Grown-up Winnie from The Wonder Years is a wholesome New York newspaper columnist sacked by her grinchy (and handsome) new editor, who says her salary is part of “the fat” he has to cut. Given that she appears to live alone in a Manhattan loft apartment, I get why he might consider her overpaid for writing a lifestyle column. Winnie, quite naturally, cancels her fancy vacation plans and heads back to her Christmas-loving hometown for the holidays, where her sister still hasn’t got a Christmas tree but, weirdly, has decorated the rest of her house. Meanwhile, shock! Her readers in New York are livid that she’s been sacked and take to the comments in droves to leave unanimous praise – surely even less likely than people on a train talking to each other – and that chisel-jawed editor must track her down and beg her to come back or lose his own job. She tells him to do one, because she’s feisty. Plot twist: it’s Mr Handsome Grinch Boss who is redeemed! It’s actually kind of charming. Winnie from The Wonder Years should be in more things. I appear to have a second wind now. 3/5

4pm Oh no! Now hasn’t got anything else to recommend to me that fits the Christmas movie brief! Fortunately my smart TV has its own recommendation feature and scans the other streamers, hence I finish the fake Baileys and alight on Netflix, pondering if I should order another one…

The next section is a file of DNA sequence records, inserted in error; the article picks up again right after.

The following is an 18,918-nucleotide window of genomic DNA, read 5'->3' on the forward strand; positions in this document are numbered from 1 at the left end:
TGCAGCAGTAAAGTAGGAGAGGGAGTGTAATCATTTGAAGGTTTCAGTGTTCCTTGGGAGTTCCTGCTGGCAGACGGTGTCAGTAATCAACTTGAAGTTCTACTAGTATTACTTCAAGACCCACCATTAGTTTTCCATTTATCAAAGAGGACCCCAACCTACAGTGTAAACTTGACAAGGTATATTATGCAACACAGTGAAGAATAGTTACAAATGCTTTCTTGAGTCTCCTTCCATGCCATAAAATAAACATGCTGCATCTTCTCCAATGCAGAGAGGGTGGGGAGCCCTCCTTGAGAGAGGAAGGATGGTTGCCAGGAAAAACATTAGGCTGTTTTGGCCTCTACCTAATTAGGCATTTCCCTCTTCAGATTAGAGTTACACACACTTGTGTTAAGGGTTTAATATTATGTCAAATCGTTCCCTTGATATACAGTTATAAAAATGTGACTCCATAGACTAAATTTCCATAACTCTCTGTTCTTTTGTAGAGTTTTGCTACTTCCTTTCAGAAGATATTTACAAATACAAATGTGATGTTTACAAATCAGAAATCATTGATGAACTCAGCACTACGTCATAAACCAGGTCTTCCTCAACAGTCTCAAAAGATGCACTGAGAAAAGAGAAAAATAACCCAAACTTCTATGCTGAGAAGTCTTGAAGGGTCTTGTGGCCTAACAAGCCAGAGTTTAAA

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Return to Christmas Creek (2018), Dir. Don McBrearty

Tech Girlboss Amelia’s new app to revolutionise Christmas shopping, by basically asking people what they want and getting it for them, is deemed “not in the spirit of the holiday”, on the exact day her boyfriend dumps her because of her unceasingly Scroogey humbuggery. So, she does the only thing she can… returns to her Christmas-loving home town. There’s a square jawed guy from her past, no visibly gay people and her uncle hasn’t gotten his Christmas tree yet, despite having already decorated the rest of his house.

[So my theory about this is that the central character needs to have a tree-decorating scene in order to meet the classic grammar of the Christmas movie. However the film simply cannot have the homey centre of the story being undecorated from the off, so they split the difference.]

The jeopardy in this film is literally “her Dad will be annoyed she went to see her uncle”.

During this one I cracked and used a delivery app to get more fake Baileys and one of those special Christmas sandwiches, which I think made me better inclined to not totally hate this objectively terrible film. 1/5

6.30pm The Netflix algorithm really wants me to watch that new Lindsay Lohan vehicle, Falling For Christmas, and it totally fits the brief. Full red and green action, proper Christmas title, everything. But I can’t. I just can’t. Not after Christmas Creek. Not after Christmas Town. It might be the booze, it might be the fact that I have clearly not eaten enough to be necking this much neat, creamy spirit, but the very idea… I cheat and go back to the smart TV homescreen and find it wants to send me to Prime Video to watch a British film.